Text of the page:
William Carlos Williams | Critical Essay by Cid Corman

This literature criticism consists of approximately 9 pages of analysis & critique of William Carlos Williams.
This section contains 2,532 words
(approx. 9 pages at 300 words per page)
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Critical Essay by Cid Corman

SOURCE: "The Farmers' Daughters: A True Story about People," in The Massachusetts Review, Vol. III, No. 2, Winter, 1962, pp. 319-24.

In the following essay, Corman discusses the chief literary qualities of Williams's writing style in The Farmers' Daughters.

Bill was upstairs. (I was visiting 9 Ridge Road, 1954.) Floss was explaining his nervousness whenever the phone rang. He thinks it's for him, a patient. Few seem to realize that 70% of his life has been given to his practice.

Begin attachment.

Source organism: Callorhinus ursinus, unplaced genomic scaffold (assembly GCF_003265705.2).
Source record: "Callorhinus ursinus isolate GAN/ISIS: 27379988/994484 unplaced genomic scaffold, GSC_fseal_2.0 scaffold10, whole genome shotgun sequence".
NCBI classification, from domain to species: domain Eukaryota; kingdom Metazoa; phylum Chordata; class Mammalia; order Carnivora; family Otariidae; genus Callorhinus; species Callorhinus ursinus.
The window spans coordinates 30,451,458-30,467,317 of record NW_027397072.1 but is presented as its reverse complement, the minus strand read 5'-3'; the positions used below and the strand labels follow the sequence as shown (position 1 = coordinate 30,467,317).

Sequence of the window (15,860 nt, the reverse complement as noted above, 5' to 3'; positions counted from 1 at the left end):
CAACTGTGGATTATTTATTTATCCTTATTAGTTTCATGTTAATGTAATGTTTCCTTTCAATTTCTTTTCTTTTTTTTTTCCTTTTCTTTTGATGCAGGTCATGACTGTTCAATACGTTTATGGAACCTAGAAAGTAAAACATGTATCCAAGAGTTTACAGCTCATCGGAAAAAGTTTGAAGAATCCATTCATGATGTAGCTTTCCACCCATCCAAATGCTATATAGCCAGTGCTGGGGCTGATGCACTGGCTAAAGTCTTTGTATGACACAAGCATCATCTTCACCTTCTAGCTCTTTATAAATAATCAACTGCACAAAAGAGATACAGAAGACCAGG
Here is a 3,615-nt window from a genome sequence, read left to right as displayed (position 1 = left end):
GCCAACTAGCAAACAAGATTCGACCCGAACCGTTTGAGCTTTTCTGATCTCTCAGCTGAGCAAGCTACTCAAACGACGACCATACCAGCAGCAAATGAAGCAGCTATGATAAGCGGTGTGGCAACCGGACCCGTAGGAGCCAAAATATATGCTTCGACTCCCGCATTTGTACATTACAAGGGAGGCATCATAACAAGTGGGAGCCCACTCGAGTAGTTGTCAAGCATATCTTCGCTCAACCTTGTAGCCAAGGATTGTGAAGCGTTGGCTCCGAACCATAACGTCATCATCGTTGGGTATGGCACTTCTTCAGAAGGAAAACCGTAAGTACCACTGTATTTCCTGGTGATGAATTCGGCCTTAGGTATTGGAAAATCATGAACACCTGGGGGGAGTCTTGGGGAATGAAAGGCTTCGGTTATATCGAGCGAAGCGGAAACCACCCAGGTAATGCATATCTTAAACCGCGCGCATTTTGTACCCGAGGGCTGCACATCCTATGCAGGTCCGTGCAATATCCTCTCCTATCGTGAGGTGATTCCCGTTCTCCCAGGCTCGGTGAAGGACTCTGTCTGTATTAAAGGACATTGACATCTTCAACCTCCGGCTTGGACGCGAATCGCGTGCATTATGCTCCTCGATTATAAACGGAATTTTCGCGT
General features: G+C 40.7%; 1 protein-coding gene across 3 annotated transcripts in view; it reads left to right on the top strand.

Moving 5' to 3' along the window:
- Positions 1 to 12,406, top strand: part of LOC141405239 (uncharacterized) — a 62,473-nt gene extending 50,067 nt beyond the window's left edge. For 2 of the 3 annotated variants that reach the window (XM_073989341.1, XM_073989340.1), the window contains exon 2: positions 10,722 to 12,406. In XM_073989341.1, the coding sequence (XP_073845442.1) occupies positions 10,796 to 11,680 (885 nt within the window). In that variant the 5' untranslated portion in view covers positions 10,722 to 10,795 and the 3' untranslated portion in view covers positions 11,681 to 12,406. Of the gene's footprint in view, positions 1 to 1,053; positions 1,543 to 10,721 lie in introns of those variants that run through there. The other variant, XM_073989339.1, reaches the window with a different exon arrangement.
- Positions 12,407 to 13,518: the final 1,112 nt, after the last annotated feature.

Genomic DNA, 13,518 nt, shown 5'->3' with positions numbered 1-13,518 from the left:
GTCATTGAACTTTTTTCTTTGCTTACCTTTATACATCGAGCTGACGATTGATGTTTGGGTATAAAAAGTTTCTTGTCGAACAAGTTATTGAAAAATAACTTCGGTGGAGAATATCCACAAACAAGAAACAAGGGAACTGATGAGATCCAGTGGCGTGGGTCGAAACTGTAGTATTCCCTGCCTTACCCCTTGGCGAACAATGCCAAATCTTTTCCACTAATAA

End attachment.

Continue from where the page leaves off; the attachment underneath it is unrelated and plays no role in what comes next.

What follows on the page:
She was implying, perhaps, that writing occupied only part of the remaining 30%. But life, like death, has a funny way of getting round percentages. And to read [The Farmers' Daughters: The Collected Stories of William Carlos Williams], without exception relating, directly or indirectly, to his work as a G.P. in and out of his office (at home) in Rutherford, New Jersey, is to realize...

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This section contains 2,532 words
(approx. 9 pages at 300 words per page)
Buy the Critical Essay by Cid Corman